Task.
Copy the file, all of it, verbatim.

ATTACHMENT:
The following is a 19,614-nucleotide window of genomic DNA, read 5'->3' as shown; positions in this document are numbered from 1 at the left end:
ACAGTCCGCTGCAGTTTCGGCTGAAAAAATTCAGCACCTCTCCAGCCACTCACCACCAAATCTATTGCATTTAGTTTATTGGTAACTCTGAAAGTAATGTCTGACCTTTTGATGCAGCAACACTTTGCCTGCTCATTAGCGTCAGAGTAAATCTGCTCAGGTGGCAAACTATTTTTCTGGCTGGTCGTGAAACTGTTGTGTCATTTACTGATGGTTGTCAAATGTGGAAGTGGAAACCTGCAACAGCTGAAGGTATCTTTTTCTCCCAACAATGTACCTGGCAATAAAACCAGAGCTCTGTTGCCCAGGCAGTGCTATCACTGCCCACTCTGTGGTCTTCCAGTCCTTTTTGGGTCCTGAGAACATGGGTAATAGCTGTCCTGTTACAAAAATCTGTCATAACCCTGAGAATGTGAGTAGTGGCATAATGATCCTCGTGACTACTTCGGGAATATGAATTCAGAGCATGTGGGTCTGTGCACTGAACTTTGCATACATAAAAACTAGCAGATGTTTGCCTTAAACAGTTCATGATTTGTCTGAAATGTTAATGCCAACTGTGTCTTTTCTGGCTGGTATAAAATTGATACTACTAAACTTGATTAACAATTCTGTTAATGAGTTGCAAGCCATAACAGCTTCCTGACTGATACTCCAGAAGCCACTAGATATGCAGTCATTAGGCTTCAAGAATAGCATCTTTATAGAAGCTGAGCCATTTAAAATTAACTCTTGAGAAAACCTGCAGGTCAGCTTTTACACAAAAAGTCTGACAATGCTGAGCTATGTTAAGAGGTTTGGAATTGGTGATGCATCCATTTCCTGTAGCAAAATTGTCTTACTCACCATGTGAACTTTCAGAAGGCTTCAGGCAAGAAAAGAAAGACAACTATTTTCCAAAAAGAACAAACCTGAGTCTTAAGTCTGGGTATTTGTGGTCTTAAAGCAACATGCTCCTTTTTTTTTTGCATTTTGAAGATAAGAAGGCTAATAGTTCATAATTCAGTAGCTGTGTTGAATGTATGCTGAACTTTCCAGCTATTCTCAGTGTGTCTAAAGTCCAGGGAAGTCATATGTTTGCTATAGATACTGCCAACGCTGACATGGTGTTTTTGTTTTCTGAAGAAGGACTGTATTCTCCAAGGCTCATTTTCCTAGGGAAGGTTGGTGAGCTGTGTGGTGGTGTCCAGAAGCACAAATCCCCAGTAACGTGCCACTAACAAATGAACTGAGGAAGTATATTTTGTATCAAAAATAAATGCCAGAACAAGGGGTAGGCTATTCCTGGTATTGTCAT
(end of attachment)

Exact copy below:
The following is a 19,614-nucleotide window of genomic DNA, read 5'->3' as shown; positions in this document are numbered from 1 at the left end:
ACAGTCCGCTGCAGTTTCGGCTGAAAAAATTCAGCACCTCTCCAGCCACTCACCACCAAATCTATTGCATTTAGTTTATTGGTAACTCTGAAAGTAATGTCTGACCTTTTGATGCAGCAACACTTTGCCTGCTCATTAGCGTCAGAGTAAATCTGCTCAGGTGGCAAACTATTTTTCTGGCTGGTCGTGAAACTGTTGTGTCATTTACTGATGGTTGTCAAATGTGGAAGTGGAAACCTGCAACAGCTGAAGGTATCTTTTTCTCCCAACAATGTACCTGGCAATAAAACCAGAGCTCTGTTGCCCAGGCAGTGCTATCACTGCCCACTCTGTGGTCTTCCAGTCCTTTTTGGGTCCTGAGAACATGGGTAATAGCTGTCCTGTTACAAAAATCTGTCATAACCCTGAGAATGTGAGTAGTGGCATAATGATCCTCGTGACTACTTCGGGAATATGAATTCAGAGCATGTGGGTCTGTGCACTGAACTTTGCATACATAAAAACTAGCAGATGTTTGCCTTAAACAGTTCATGATTTGTCTGAAATGTTAATGCCAACTGTGTCTTTTCTGGCTGGTATAAAATTGATACTACTAAACTTGATTAACAATTCTGTTAATGAGTTGCAAGCCATAACAGCTTCCTGACTGATACTCCAGAAGCCACTAGATATGCAGTCATTAGGCTTCAAGAATAGCATCTTTATAGAAGCTGAGCCATTTAAAATTAACTCTTGAGAAAACCTGCAGGTCAGCTTTTACACAAAAAGTCTGACAATGCTGAGCTATGTTAAGAGGTTTGGAATTGGTGATGCATCCATTTCCTGTAGCAAAATTGTCTTACTCACCATGTGAACTTTCAGAAGGCTTCAGGCAAGAAAAGAAAGACAACTATTTTCCAAAAAGAACAAACCTGAGTCTTAAGTCTGGGTATTTGTGGTCTTAAAGCAACATGCTCCTTTTTTTTTTGCATTTTGAAGATAAGAAGGCTAATAGTTCATAATTCAGTAGCTGTGTTGAATGTATGCTGAACTTTCCAGCTATTCTCAGTGTGTCTAAAGTCCAGGGAAGTCATATGTTTGCTATAGATACTGCCAACGCTGACATGGTGTTTTTGTTTTCTGAAGAAGGACTGTATTCTCCAAGGCTCATTTTCCTAGGGAAGGTTGGTGAGCTGTGTGGTGGTGTCCAGAAGCACAAATCCCCAGTAACGTGCCACTAACAAATGAACTGAGGAAGTATATTTTGTATCAAAAATAAATGCCAGAACAAGGGGTAGGCTATTCCTGGTATTGTCAT